Tech

Web creator Tim Berners-Lee launches plan to 'fix' the internet

Key Points
  • A non-profit campaign group set up by Berners-Lee has secured the backing of Facebook and Google for his "contract for the web."
  • The contract calls on companies to respect consumers' data privacy and urges governments to ensure everyone has access to the internet.
  • Berners-Lee is due to say in Berlin that the contract will serve as a blueprint for governments, companies and citizens to safeguard the web as a force for good.
Sir Tim Berners-Lee gives a speech at the Campus Party Italia 2019 on July 25, 2019 in Milan, Italy.
Rosdiana Ciaravolo | Getty Images

Tim Berners-Lee, the creator of the World Wide Web, is officially launching his plan to "fix" the internet.

The World Wide Web Foundation, a non-profit campaign group set up by Berners-Lee, has secured the backing of tech giants Facebook, Google and Microsoft for the scheme, dubbed the "contract for the web."

The British computer scientist first outlined his vision to overhaul organizations' approach to the internet at the Web Summit event last year. At the time, he said the web was "at a tipping point." The contract calls on companies to respect consumers' data privacy and urges governments to ensure everyone has access to the internet.

"Never before has the web's power for good been more under threat," Adrian Lovett, CEO of the World Wide Web Foundation, told CNBC in an interview Friday. He added that the rise of hateful content and fake news being propagated online meant something had to change.

"We're launching the contract for the web for the world's first-ever global action plan to protect the web as a force for good, bringing together companies, governments and citizens from around the world to say these are the things that need to be done to put things back on the right track."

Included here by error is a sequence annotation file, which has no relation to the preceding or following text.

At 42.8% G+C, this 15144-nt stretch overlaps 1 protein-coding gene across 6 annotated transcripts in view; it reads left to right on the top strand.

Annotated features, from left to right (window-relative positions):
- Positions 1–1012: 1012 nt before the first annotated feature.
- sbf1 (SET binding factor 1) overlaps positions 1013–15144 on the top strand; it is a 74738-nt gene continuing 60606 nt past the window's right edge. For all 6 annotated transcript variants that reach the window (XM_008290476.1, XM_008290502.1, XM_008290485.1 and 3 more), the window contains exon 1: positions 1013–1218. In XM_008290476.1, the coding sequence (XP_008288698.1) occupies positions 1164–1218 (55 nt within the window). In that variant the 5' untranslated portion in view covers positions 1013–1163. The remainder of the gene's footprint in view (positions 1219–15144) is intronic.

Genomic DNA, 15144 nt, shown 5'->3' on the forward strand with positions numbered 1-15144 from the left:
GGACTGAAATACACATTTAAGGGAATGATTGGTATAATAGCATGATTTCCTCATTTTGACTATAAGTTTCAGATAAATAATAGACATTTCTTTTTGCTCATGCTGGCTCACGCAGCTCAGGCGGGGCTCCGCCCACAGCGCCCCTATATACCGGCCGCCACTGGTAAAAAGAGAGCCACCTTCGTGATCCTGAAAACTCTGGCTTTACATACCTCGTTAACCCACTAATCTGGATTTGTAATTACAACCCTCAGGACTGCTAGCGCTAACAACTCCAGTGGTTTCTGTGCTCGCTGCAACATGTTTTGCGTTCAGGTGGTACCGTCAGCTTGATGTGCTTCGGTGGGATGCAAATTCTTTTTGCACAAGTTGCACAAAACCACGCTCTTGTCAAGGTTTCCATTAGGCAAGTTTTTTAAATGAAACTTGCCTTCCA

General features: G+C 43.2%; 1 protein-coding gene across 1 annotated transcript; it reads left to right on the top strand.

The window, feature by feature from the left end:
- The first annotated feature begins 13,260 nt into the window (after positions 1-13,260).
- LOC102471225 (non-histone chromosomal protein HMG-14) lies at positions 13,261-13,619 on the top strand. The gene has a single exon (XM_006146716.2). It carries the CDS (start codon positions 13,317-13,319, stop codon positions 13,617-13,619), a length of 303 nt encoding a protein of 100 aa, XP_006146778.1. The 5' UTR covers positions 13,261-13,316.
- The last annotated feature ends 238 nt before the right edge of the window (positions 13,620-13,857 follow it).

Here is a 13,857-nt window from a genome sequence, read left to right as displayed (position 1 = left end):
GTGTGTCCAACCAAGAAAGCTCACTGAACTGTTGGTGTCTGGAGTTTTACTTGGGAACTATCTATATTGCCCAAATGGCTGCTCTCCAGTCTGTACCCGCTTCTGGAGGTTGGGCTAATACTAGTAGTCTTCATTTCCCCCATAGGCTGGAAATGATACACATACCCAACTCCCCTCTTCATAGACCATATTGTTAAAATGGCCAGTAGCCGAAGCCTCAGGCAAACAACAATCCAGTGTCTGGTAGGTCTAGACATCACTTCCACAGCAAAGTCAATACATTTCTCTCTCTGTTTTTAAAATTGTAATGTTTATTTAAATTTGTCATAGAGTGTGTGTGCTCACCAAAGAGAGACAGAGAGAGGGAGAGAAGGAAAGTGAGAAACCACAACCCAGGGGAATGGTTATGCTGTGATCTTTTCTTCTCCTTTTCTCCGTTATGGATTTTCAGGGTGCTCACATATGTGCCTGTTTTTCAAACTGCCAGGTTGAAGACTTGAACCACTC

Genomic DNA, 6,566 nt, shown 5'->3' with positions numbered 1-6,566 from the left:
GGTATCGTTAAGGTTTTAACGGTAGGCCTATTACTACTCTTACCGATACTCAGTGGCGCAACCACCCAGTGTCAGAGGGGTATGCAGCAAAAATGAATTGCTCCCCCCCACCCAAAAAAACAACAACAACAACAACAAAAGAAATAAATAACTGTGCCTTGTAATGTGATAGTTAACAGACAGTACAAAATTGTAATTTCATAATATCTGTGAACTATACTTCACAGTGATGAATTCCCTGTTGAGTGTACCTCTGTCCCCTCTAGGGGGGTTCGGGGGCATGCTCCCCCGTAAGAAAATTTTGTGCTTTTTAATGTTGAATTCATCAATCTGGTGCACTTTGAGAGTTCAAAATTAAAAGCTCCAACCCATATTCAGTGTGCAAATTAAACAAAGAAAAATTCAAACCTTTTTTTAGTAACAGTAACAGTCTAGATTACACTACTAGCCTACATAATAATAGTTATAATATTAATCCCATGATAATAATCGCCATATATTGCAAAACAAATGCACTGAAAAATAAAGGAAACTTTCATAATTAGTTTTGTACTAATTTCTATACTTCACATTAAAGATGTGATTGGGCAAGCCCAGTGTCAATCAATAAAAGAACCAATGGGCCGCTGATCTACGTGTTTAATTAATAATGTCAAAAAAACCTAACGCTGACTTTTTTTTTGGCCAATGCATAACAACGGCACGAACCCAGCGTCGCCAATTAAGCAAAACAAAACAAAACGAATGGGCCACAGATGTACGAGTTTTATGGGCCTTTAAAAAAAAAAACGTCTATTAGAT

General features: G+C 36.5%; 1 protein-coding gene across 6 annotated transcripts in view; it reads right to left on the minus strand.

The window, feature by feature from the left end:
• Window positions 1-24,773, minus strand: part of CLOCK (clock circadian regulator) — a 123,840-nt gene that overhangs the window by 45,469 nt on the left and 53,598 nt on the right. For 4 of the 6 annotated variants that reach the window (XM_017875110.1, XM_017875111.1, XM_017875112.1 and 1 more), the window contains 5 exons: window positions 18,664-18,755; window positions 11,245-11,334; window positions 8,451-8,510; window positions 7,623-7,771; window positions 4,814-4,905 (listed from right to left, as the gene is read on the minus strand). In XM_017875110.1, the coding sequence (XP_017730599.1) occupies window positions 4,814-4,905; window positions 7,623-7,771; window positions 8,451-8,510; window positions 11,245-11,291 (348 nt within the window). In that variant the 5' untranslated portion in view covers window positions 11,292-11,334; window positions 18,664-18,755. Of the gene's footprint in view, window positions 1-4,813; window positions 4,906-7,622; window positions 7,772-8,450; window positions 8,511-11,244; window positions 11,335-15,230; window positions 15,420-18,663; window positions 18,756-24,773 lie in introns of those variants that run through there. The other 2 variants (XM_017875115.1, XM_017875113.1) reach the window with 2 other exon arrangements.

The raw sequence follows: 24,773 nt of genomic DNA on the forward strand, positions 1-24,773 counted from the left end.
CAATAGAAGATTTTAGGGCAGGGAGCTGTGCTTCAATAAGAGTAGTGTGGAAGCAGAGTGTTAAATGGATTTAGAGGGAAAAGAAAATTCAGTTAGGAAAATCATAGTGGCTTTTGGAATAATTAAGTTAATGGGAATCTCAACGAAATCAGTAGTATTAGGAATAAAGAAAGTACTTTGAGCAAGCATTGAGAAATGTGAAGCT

Other organizations backing the contract include DuckDuckGo, Reddit, GitHub and Reporters Without Borders.

One major component of the pledge is the requirement that the web remains an accessible tool for all users. Lovett said that, "despite the progress we've seen in getting the world connected, half the world doesn't have access."

He said the contract comes with nine core principles, while underneath them is a total of 76 clauses. "Not every organization has to abide by all of them," he insisted. "A good number of those 76 will be relevant."

Berners-Lee will deliver a speech in Berlin, Germany, on Monday where he is due to say the contract will serve as a blueprint for governments, companies and citizens to safeguard the web as a force for good. The World Wide Web Foundation says it is working with partners to develop tools that can measure progress on the contract's various clauses.

'Moratorium' on political ads

It's not clear just how much the pact will change. But it comes at a crucial moment for large internet companies like Facebook and Google which have faced heightened regulatory pressure over how they handle consumers' information and vet content distributed online.

Last year, Facebook was hit with scathing criticism over the sharing of 87 million users' profile data with Cambridge Analytica. The political consultancy used such data to target voters during the 2016 U.S. presidential election.

Meanwhile, politicians like Elizabeth Warren have been increasingly calling for a breakup of big tech companies like Facebook, Google and Amazon, amid concerns they may be monopolies.

The World Wide Web Foundation's chief avoided answering directly the question of whether large tech companies should be broken up, instead stating that any antitrust enforcement action should be in "the interests of creativity and of enterprise, giving every company a chance to thrive."

More recently, social media platforms have been embroiled in controversy over the selling of online political advertising. Twitter took the decision to ban outright political advertisements last week, while Google has said it will end microtargeting for such ads. Facebook, on the other hand, has defended its policy on allowing ads from politicians and parties, even when they include false information.

Lovett called for a "moratorium" on political ads — at least in the U.K. — as there's "not enough confidence that our democracy is safe" from bad actors trying to sway public opinion with misleading claims. Britain is heading for an election that's due to take place on Dec. 12.

Watch: Internet inventor Berners-Lee now wants a 'contract for the web'

VIDEO2:4802:48
Internet inventor Berners-Lee now wants a 'contract for the web'